In some of the first meets to be timed with experimental automatic timing, Hayes was the first man to break ten seconds for the 100 meters, albeit with a 5.3 m/s wind assistance in the semi-finals of the 1964 Olympics. His time was recorded at 9.91 seconds. Jim Hines broke 10 seconds at the high altitude of Mexico City, Mexico in 1968 with a wind legal 9.95 which stood as the world record for 15 years. The next to surpass Hayes at a low altitude Olympics was Carl Lewis in 1984 when he won in 9.99, some 20 years later. Until the Tokyo Olympics, world records were measured by officials with stopwatches, measured to the nearest tenth of a second. Although automatic timing was used in Tokyo, the times were given the appearance of manual timing; this was done by subtracting 0.05 seconds from the automatic time and rounding to the nearest tenth of a second, making Hayes' time of 10.06 seconds convert to 10.0 seconds, despite the fact that the officials with stopwatches had measured Hayes' time to be 9.9 seconds, the average difference between manual and automatic times was 0.15 to 0.20 seconds.
This unique method of determining the official time therefore denied Hayes the record of being the first to record 9.9 seconds for the 100 meters. The first official tim
Kadambari Danave is an Indian film actress and model who appears in Hindi and Marathi films. She was born in India, she was the first runner up at the Maharashtra Times, Shravan Queen 2015-2016, a beauty contest held during the month of Shravan. Danave was born in Pune on 25 March 1996 in a traditional Maharashtrian family, she completed her Graduation in BA from Anna Saheb Magar College in Pune. Danave is a trained Bharatnatyam dancer, she is principal dance director of Maargam Dance Academy. Danave started her career in feature films with "SISTERS", Produced by Riyers Films, the film is still under production. Khushi, Directed by Subhash Phadke, this will be her debut in Marathi Cinema. SHRAVAN QUEEN - First Runner Up - 2015-2016 NIFF MISS INDIA First Runner up 2015 Miss Ajinkyashree 2015 MISS LION 2015, Lions Club PuneMiss Best Talent in Mr. & Miss Pune, Pune Festival, 2014 Miss Best Dress Mr. & Miss Personality, Pune Festival, 2014 Miss Photogenic in Mr. And Miss University, Pune, 2014 She appeared on India's Got Talent, Season 4, in 2012 as part of Team Maargam, becoming a semi-finalist.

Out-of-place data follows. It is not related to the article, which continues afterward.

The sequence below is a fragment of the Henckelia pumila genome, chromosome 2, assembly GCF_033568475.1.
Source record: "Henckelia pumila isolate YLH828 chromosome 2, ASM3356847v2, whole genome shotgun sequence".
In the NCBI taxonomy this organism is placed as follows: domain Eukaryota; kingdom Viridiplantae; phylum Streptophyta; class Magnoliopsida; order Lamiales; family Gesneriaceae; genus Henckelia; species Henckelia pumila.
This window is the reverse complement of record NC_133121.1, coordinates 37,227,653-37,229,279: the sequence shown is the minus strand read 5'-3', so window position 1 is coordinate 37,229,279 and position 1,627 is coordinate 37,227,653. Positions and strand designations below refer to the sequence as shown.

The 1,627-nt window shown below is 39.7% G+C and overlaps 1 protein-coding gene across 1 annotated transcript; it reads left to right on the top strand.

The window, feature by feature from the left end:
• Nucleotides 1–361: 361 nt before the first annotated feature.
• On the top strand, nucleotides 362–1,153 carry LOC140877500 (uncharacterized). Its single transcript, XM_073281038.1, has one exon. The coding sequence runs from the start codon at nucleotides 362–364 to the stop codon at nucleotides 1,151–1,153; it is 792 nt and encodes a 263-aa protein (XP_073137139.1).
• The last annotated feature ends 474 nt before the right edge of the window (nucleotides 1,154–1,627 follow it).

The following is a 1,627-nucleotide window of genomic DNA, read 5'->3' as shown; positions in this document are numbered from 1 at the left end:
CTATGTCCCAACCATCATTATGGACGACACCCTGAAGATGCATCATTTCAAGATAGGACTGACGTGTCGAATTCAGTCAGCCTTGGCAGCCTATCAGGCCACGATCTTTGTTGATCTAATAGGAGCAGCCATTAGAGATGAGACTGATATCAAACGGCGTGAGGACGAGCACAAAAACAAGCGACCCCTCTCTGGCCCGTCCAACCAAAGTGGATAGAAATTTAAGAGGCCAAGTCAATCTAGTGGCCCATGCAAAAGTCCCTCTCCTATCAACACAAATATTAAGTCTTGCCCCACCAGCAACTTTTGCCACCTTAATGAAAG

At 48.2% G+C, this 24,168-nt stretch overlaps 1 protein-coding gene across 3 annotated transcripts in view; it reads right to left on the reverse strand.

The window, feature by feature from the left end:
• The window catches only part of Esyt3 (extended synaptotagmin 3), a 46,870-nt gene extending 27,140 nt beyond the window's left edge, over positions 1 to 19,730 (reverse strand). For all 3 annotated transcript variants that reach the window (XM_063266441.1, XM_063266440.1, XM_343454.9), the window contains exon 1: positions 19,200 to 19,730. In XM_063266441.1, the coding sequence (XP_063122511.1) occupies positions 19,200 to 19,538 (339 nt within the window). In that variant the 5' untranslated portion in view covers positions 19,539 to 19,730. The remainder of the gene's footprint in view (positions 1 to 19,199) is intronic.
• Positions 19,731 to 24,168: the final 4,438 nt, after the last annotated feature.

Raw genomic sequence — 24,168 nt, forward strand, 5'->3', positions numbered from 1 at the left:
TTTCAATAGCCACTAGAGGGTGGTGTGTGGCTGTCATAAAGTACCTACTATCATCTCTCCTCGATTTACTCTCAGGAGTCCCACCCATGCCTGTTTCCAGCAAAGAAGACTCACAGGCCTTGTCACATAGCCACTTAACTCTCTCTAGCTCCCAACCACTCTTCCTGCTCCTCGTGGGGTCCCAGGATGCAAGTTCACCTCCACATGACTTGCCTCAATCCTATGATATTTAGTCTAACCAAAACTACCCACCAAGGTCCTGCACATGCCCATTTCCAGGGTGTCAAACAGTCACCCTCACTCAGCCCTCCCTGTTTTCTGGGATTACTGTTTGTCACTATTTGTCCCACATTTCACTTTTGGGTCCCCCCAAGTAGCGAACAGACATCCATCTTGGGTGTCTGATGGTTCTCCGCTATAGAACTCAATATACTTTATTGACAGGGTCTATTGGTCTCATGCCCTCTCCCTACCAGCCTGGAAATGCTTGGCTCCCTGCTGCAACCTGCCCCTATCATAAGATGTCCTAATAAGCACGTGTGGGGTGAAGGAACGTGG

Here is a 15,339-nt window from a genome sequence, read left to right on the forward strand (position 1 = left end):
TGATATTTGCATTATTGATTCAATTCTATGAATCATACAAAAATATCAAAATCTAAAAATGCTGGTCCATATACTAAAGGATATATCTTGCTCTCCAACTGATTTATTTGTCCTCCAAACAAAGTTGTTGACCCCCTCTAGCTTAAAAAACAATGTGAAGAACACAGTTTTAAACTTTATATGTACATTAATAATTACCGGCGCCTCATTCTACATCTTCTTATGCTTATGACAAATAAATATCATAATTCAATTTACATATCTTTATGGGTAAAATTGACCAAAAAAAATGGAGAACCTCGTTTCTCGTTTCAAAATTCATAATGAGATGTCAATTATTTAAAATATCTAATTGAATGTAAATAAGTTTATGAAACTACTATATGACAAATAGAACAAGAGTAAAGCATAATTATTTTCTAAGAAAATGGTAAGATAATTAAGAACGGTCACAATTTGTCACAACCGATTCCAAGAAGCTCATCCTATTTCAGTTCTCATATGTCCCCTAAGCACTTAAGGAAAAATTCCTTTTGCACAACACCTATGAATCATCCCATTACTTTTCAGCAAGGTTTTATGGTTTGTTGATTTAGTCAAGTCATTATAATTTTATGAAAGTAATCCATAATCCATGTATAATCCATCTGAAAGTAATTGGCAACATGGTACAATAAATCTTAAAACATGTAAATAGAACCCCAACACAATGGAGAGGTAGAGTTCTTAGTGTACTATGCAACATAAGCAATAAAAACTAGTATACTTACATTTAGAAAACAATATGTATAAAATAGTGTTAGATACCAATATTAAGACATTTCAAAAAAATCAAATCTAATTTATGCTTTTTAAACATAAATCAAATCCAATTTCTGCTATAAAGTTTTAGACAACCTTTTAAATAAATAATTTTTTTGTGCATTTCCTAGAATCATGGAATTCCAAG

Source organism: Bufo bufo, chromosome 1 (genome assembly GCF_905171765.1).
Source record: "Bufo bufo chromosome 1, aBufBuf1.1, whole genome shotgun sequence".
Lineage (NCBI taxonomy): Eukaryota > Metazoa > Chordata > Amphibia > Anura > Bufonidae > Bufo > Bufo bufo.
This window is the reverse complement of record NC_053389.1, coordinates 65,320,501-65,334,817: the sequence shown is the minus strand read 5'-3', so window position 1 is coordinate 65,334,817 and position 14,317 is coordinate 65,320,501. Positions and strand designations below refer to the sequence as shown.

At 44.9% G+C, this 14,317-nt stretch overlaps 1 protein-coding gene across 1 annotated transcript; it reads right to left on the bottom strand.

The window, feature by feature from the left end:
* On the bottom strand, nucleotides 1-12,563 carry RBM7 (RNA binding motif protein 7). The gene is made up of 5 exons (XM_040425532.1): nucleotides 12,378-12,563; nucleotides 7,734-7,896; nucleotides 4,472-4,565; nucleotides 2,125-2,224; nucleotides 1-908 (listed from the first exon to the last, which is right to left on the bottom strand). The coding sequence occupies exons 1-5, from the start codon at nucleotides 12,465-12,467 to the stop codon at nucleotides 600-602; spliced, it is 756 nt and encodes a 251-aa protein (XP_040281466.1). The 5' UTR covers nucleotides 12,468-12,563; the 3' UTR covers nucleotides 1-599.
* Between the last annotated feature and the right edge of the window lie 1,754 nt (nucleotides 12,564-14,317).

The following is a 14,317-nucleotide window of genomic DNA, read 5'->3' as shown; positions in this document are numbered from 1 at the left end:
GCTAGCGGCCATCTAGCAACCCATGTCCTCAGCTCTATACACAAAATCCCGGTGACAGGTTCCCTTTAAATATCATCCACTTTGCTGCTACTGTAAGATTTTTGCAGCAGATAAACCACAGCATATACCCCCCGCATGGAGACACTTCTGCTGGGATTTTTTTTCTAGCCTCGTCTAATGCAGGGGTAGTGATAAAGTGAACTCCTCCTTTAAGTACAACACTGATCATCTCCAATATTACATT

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Susanne Jean Atwood is an American former competition swimmer, two-time Olympic medalist, former world record-holder in two events. Atwood represented the United States as a 15-year-old at the 1968 Summer Olympics in Mexico City, she competed in the preliminary heats of the women's 200-meter backstroke, recording a time of 2:35.2, but did not advance. She garnered significant success three years at the 1971 Pan American Games in Cali, where she received three medals, she received silver medals in the 100-meter and 200-meter backstroke events, a bronze in the 400-meter individual medley. Before the 1972 US Olympic Trials, she held the world record in the 200-meter backstroke, though her record would be broken by Melissa Belote at the trials & again by Belote in Munich. Atwood won two medals at the 1972 Summer Olympics in Germany, she received the silver medal for her second-place performance in the women's 200-meter backstroke, finishing behind fellow American Melissa Belote, who set a new world record time in the event.
Atwood received a bronze medal for her third-place finish in the women's 100-meter backstroke, coming behind Belote and Hungarian Andrea Gyarmati. She swam the backstroke leg for the winning U. S. team in the preliminary heats of the women's 4×100-meter medley relay. She did not receive a medal in the medley relay because she did not swim in the event final, was therefore ineligible to receive a medal under the Olympic swimming rules in effect in 1972, she became the head coach of the Ohio State Buckeyes women's swimming and diving team in 1977. Atwood was inducted into the International Swimming Hall of Fame as an "Honor Swimmer" in 1992. List of Olympic medalists in swimming World record progression 200 metres backstroke World record progression 4 × 100 metres medley relay